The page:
Support a cause that's important to you with a charitable gift and help our organization fulfill its mission for many years and generations to come
Example 1Related Parties
Peggy, age 75, currently owns a building worth $2 million that she acquired nine months ago through a Sec. 1031 exchange. Because she has been trading up over the years, her basis in the property is quite low. Peggy has owned the building for nine months and treated the building as investment property, including on her latest income tax return. She recently learned of the benefits of a Charitable Remainder Unitrust (CRUT) from a local charity she supports and wonders if she can transfer the property now to avoid capital gains on the sale. While it is July and Peggy does not meet the suggested one-year holding period, there is no evidence of an "intent to sell" at the time of the acquisition of the replacement Sec. 1031 property nine months prior. Based upon this information and the advice of her attorney, Peggy decides to wait until November to transfer the property to a CRUT and use the lifetime income payments to travel.
Rich, age 81, owns a commercial building that leases office space. He acquired the building 15 months ago for $1 million from his son through a Sec.1031 exchange. The building is in an up-and-coming area. Rich has made some improvements to the property and found long-term tenants. Even though he has not listed the property for sale, a potential buyer approached him with a $2 million offer. Although he had not planned to sell, this offer is too good for Rich to pass up. Because he received the property from his son, Sec. 1031 imposes a two-year holding period. Thus, he is nine months short of the two-year holding requirement for related parties. Any disposition – by either sale or gift – before the two-year period would trigger Rich's deferred gain. None of the exceptions to the two-year holding period apply to Rich's situation. Because he does not want to trigger capital gains taxes, Rich decides to pass on the offer and keep his commercial building.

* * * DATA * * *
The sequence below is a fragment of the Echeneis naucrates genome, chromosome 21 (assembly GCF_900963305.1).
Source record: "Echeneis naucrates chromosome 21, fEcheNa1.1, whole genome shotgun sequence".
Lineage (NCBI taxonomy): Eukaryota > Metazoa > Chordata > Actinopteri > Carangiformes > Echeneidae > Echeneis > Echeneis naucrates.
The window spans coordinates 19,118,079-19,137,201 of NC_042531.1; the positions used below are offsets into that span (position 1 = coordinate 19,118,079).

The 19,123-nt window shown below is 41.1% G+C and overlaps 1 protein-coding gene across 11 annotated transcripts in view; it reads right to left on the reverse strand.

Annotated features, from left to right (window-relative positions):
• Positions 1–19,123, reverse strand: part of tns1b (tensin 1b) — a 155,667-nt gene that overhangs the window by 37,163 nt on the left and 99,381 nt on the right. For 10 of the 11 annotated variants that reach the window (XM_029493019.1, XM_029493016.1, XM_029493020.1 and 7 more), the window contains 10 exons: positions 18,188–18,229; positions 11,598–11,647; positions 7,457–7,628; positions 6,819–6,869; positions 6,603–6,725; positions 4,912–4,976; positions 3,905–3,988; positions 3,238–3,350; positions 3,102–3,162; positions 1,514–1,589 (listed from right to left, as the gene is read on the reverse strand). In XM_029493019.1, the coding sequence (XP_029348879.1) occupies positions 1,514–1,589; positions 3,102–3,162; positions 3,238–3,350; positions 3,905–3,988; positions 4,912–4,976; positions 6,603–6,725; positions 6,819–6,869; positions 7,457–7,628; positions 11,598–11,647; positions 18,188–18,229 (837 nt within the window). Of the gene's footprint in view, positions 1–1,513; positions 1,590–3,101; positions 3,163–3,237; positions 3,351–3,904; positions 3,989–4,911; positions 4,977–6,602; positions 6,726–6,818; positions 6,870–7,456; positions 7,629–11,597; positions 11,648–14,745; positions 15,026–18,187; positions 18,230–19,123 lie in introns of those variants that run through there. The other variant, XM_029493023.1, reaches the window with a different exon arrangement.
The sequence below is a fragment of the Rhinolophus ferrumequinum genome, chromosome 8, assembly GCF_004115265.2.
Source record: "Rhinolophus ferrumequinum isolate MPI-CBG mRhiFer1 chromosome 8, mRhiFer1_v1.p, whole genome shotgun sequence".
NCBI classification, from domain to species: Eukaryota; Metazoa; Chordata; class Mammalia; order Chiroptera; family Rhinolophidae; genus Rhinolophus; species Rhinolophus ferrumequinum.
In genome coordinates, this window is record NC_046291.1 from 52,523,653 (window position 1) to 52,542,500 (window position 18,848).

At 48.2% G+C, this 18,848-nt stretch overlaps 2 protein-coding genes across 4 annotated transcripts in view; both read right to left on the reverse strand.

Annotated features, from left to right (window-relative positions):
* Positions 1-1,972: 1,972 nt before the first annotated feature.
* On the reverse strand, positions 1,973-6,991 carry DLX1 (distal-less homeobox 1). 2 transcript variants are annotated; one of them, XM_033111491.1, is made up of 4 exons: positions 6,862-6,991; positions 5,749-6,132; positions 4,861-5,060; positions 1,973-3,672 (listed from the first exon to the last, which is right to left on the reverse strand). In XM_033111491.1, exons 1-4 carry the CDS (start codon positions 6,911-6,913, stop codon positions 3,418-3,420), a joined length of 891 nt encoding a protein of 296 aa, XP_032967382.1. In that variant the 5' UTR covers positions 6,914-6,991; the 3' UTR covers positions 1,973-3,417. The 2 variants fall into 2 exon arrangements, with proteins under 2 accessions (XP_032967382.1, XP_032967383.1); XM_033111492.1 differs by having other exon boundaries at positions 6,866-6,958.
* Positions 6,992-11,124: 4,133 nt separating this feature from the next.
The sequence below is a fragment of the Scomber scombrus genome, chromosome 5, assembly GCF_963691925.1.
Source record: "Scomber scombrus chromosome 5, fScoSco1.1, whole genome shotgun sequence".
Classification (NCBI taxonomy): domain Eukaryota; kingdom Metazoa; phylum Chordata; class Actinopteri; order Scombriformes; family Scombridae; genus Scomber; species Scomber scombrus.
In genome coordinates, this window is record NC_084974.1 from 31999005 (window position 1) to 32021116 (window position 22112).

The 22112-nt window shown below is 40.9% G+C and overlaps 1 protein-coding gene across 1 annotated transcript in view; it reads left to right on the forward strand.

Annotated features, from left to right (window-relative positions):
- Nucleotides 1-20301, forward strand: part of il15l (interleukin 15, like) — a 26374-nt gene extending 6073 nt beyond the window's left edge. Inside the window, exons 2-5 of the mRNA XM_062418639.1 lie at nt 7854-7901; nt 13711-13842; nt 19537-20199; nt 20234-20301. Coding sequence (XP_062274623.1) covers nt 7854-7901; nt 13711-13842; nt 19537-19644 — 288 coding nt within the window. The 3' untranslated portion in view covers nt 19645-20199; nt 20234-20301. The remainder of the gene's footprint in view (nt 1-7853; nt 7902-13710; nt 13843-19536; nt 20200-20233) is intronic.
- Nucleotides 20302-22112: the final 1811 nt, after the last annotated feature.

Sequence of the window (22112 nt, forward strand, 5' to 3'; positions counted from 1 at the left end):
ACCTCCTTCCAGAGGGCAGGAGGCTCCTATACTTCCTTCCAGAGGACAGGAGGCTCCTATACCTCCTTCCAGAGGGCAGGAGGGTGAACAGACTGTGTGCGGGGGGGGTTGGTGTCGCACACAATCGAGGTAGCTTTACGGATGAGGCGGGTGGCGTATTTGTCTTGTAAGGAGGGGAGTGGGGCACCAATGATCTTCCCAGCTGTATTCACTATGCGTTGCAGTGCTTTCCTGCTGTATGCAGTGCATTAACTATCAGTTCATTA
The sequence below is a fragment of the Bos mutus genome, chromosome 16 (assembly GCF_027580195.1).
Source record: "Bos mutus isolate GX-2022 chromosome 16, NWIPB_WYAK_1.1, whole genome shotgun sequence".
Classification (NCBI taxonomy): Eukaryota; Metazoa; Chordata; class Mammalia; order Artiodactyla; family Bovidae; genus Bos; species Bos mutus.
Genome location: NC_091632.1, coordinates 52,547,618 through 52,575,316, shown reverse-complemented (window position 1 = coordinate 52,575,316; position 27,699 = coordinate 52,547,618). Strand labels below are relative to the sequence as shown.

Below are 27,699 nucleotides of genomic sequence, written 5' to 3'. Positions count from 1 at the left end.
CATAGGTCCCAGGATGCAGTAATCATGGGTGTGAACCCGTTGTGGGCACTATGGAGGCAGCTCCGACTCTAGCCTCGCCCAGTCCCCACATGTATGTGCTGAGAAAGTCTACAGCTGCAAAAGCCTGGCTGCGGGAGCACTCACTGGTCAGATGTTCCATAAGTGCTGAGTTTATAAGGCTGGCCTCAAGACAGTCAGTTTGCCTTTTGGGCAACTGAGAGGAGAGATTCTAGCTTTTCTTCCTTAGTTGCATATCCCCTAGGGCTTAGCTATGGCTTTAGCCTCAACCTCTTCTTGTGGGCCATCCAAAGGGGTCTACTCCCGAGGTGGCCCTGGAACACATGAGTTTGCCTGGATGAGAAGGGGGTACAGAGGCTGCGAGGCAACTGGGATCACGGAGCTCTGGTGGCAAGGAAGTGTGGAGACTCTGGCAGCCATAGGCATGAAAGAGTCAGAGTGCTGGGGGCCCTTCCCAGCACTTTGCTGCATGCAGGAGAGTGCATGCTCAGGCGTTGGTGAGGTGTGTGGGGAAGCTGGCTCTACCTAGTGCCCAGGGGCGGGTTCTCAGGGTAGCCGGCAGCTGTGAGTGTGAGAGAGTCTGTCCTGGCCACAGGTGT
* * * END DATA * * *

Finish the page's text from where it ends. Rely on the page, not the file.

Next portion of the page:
Betsy purchased a rental duplex six years ago for $198,000 plus $2,000 in closing costs. She has depreciated $6,000 per year on the property. Her depreciated cost basis is now $164,000 ($200,000 - $36,000). This year, she decided to sell the duplex for $264,000 and purchase a larger complex down the road for $400,000 with cash she received from a recent inheritance. The difference in basis in the replacement property and her realized amount in the sale ($400,000 - $264,000) is $136,000; this amount is added to the depreciated basis of the original property ($136,000 + $164,000) for a total of $300,000. Thus, Betsy's new basis is $300,000 and she has deferred taxes on the capital gain from the sale of the duplex.
Ashley is nearing retirement and no longer wants to manage the 12-unit apartment building she purchased through a Sec. 1031 exchange 15 years ago. The building is owned by her single member LLC, Ashley's Apartments, LLC as the sole asset. Her adjusted cost basis is $350,000 and the current value is estimated at $920,000. She has supported many local charities over the years and would like to continue her philanthropic work after she retires. Because real estate values have skyrocketed in her area, selling the property outright will produce a capital gains tax of $135,660 ($570,000 x 23.8%). Ashley decides to donate the property to a DAF. She will get a tax deduction this year for her contribution and may start to recommend charitable distributions.
A charitable gift annuity is a great way you can make a gift to our organization and benefit. You transfer your cash or property to our organization and we promise to make fixed payments to you for life at a rate based on your age.more
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